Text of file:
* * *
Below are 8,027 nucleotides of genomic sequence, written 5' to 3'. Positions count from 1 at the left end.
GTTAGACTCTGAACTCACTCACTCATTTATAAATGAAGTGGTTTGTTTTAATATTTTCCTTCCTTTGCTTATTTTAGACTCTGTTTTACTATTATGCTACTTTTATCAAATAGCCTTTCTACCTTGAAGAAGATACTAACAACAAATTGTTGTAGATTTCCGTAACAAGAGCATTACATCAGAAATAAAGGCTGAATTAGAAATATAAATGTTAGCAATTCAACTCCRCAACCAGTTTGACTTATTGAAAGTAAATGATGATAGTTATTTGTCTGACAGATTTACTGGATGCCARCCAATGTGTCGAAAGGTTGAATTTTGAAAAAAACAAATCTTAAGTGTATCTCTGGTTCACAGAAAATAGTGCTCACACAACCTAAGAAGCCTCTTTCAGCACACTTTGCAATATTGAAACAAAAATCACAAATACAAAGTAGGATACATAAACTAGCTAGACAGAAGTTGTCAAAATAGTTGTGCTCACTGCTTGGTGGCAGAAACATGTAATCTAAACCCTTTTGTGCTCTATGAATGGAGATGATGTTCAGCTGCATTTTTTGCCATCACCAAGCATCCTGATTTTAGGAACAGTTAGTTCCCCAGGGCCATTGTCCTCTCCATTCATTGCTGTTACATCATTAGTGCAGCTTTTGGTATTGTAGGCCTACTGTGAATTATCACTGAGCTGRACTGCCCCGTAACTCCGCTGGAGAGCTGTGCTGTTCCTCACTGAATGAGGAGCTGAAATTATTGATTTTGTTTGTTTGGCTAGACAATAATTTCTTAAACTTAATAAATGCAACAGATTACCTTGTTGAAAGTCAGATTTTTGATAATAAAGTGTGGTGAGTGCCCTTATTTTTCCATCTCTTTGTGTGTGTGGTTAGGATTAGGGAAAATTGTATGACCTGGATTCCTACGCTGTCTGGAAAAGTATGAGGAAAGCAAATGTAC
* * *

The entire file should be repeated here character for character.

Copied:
Below are 8,027 nucleotides of genomic sequence, written 5' to 3'. Positions count from 1 at the left end.
GTTAGACTCTGAACTCACTCACTCATTTATAAATGAAGTGGTTTGTTTTAATATTTTCCTTCCTTTGCTTATTTTAGACTCTGTTTTACTATTATGCTACTTTTATCAAATAGCCTTTCTACCTTGAAGAAGATACTAACAACAAATTGTTGTAGATTTCCGTAACAAGAGCATTACATCAGAAATAAAGGCTGAATTAGAAATATAAATGTTAGCAATTCAACTCCRCAACCAGTTTGACTTATTGAAAGTAAATGATGATAGTTATTTGTCTGACAGATTTACTGGATGCCARCCAATGTGTCGAAAGGTTGAATTTTGAAAAAAACAAATCTTAAGTGTATCTCTGGTTCACAGAAAATAGTGCTCACACAACCTAAGAAGCCTCTTTCAGCACACTTTGCAATATTGAAACAAAAATCACAAATACAAAGTAGGATACATAAACTAGCTAGACAGAAGTTGTCAAAATAGTTGTGCTCACTGCTTGGTGGCAGAAACATGTAATCTAAACCCTTTTGTGCTCTATGAATGGAGATGATGTTCAGCTGCATTTTTTGCCATCACCAAGCATCCTGATTTTAGGAACAGTTAGTTCCCCAGGGCCATTGTCCTCTCCATTCATTGCTGTTACATCATTAGTGCAGCTTTTGGTATTGTAGGCCTACTGTGAATTATCACTGAGCTGRACTGCCCCGTAACTCCGCTGGAGAGCTGTGCTGTTCCTCACTGAATGAGGAGCTGAAATTATTGATTTTGTTTGTTTGGCTAGACAATAATTTCTTAAACTTAATAAATGCAACAGATTACCTTGTTGAAAGTCAGATTTTTGATAATAAAGTGTGGTGAGTGCCCTTATTTTTCCATCTCTTTGTGTGTGTGGTTAGGATTAGGGAAAATTGTATGACCTGGATTCCTACGCTGTCTGGAAAAGTATGAGGAAAGCAAATGTAC